Book reviews, Jan. 7

Fresh Strange Music
By Donald S. Hair
McGill-Queen’s University Press


Donald S. Hair, an English and Writing Studies professor emeritus, undertakes a sonorous task; namely, demonstrating how the poetry of Elizabeth Barrett Browning has integrated musical rhythm as an indelible part of her poetic practice as opposed to being in thrall to the static traditional forms of rhyming poetry. Hair illustrates that beneath the rhapsody of poetic language was a commitment to breathing life and putting a heartbeat to the words themselves to that they might appeal sweetly to the senses as almost a Kantian thing-in-itself. The thread that ties Barrett’s diverse poetic together is woven through prophecy, the political, the poetic and the musical.

Hair’s approach is a unique and significant contribution to the study of EBB, for while others may have chosen the more obvious themes that have made her a critical mainstay in the poetic canon, Hair charts a musical course that brings to our ears her innovative, sweet notes that have for so long appealed to our senses and appreciation of EBB.

The Testimonial Uncanny: Indigenous Storytelling, Knowledge and Reparative Practices
By Julia V. Emberley
SUNY Press


As a timely contribution to the burgeoning field of Indigenous arts and humanities, Julia Emberley, an English and Writing Studies professor, reveals the strategies and tactics of how Indigenous storytelling and testimony function to critically transform postcolonial violence, and how these operate by a form of ‘re-housing’ said narratives in existing political kinships.

One of the key concepts in this work is the interplay between the unheimlich (the uncanny) and heimlich. Emberley takes Freud’s notion of the uncanny as one of several entry points to better grasp how these narrative oppositions work toward revealing the past through the present, and vice versa. We might find here, as well, a passing semblance to Heidegger’s use of the term, generally referring to the kind of unsettling – such as an odd or unwelcome visitor that unsettles the hosts, and may be a catalyst for inducing anxiety, violence, and a widespread feeling of ‘not being at home.’ And, certainly, colonial history has been conspicuously (and shamefully) silent with respect the many sordid chapters whereby Indigenous people were effectively ‘unsettled.’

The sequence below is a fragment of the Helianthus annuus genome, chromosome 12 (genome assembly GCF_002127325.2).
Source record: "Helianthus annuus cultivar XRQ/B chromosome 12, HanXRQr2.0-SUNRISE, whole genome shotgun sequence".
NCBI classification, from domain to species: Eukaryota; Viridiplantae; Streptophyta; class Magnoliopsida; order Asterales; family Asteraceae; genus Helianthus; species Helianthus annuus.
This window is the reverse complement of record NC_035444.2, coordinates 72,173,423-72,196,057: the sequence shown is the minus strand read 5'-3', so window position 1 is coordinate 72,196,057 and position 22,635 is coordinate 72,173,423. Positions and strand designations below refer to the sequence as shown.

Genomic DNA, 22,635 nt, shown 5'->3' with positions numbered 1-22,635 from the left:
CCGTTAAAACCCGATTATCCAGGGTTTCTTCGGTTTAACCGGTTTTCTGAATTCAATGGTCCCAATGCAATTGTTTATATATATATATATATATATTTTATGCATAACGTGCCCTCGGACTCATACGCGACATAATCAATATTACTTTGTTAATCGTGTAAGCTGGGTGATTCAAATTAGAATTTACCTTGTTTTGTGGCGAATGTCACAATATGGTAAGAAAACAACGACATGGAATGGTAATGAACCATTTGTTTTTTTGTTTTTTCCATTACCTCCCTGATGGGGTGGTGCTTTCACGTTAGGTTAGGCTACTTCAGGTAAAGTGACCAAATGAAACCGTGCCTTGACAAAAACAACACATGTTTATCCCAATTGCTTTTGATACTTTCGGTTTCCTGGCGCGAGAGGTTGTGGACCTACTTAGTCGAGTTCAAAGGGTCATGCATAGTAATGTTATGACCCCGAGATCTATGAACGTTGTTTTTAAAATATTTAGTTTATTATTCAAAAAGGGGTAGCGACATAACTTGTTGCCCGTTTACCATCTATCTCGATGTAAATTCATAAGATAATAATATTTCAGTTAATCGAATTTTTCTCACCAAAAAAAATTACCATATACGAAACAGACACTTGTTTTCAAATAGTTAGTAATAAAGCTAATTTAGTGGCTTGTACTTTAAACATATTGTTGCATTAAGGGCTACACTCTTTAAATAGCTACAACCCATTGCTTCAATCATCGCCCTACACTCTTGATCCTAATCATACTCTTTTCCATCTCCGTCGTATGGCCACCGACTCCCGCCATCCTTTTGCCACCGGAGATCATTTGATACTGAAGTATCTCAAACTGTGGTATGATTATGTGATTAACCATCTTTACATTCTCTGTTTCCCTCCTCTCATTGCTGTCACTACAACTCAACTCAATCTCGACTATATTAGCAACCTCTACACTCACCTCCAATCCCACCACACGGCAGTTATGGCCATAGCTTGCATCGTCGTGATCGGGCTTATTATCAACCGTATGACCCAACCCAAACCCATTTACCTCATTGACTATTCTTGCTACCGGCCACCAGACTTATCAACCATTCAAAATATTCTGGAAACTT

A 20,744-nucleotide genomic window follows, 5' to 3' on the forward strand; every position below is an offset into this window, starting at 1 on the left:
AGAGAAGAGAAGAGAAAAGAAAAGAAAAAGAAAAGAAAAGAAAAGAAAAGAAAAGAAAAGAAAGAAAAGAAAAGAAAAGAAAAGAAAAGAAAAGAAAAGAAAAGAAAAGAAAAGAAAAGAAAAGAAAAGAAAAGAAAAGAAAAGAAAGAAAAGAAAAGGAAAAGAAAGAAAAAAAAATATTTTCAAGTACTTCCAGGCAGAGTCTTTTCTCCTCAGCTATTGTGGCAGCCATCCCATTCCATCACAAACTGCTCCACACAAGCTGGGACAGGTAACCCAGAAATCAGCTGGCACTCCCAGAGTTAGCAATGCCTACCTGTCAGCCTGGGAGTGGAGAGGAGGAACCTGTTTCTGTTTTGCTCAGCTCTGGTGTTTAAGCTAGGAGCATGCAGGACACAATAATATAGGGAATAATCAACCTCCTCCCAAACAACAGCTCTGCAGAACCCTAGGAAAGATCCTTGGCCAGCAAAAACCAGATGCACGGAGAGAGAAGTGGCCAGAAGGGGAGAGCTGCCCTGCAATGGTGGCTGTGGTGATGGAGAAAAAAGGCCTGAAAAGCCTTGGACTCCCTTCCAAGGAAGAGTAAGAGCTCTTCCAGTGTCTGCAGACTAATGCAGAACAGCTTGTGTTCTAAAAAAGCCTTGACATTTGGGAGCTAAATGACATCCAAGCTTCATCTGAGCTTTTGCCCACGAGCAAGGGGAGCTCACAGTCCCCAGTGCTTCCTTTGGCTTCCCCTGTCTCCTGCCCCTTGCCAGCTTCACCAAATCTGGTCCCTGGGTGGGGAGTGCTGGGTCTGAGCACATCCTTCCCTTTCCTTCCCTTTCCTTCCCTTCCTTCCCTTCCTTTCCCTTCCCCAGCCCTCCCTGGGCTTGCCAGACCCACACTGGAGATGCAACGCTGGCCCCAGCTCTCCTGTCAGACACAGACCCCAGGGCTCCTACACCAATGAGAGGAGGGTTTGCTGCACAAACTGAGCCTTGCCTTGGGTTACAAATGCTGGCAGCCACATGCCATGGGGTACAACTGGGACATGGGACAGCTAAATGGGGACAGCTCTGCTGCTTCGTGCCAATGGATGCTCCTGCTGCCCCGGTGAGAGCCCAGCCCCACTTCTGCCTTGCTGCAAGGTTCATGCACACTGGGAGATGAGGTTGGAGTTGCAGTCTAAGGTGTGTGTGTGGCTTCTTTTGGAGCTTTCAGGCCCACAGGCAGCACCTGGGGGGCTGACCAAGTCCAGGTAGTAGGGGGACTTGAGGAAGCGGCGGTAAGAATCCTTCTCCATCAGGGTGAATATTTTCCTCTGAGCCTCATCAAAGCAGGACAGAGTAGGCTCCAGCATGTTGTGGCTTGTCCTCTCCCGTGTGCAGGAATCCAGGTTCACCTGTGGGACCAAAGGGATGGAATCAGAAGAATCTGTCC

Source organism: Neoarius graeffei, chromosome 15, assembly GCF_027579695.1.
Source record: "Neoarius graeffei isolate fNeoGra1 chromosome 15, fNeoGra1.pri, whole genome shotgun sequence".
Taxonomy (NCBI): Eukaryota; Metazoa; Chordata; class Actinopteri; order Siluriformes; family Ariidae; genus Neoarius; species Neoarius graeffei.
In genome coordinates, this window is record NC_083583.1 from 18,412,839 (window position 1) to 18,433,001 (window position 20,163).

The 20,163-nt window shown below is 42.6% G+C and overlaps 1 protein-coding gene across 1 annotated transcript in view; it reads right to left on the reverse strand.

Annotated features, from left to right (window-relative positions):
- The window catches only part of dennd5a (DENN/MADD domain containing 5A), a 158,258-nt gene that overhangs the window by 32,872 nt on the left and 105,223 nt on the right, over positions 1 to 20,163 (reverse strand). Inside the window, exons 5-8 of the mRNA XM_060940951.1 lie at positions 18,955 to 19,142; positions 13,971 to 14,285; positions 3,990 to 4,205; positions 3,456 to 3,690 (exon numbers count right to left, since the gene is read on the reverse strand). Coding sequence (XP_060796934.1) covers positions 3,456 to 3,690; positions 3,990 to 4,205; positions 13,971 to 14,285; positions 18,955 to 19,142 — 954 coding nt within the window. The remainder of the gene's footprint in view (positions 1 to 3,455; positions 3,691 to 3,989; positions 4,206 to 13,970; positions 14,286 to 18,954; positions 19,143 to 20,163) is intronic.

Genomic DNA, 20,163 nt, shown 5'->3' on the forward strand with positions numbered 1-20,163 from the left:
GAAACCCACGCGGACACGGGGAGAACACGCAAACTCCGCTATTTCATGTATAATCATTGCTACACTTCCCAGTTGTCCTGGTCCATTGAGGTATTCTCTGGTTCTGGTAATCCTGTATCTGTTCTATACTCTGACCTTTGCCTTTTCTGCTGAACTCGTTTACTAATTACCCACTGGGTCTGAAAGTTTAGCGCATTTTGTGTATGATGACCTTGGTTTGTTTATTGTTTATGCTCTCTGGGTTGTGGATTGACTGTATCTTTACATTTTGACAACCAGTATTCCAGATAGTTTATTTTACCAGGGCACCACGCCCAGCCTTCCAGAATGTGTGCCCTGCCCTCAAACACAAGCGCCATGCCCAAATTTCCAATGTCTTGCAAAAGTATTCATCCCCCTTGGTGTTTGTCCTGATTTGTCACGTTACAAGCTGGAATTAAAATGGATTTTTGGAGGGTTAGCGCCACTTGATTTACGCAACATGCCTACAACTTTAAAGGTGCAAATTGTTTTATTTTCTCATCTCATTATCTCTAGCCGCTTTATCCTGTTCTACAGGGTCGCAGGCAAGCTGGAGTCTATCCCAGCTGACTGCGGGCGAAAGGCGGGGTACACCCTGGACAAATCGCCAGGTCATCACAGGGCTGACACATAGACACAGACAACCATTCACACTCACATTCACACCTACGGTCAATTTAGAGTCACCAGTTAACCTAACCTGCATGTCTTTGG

But it is the function of Indigenous testimony and storytelling that brings about what Emberley terms a ‘re-housing,’ and this through a broad range of media, be it novels, plays and film. By revealing a multitude of different ways of knowing and telling that remarkably differ from standard Western or colonial(ized) discourses, we do indeed find that these are imbricated with the kind of reparative function that hopefully generates a re-settling out of something disparate and uncanny.

Small Cinemas in Global Markets: Genres, Identities, Narratives
Edited by Lenuta Guikin, Janina Falkowska and David Desser
Lexington Books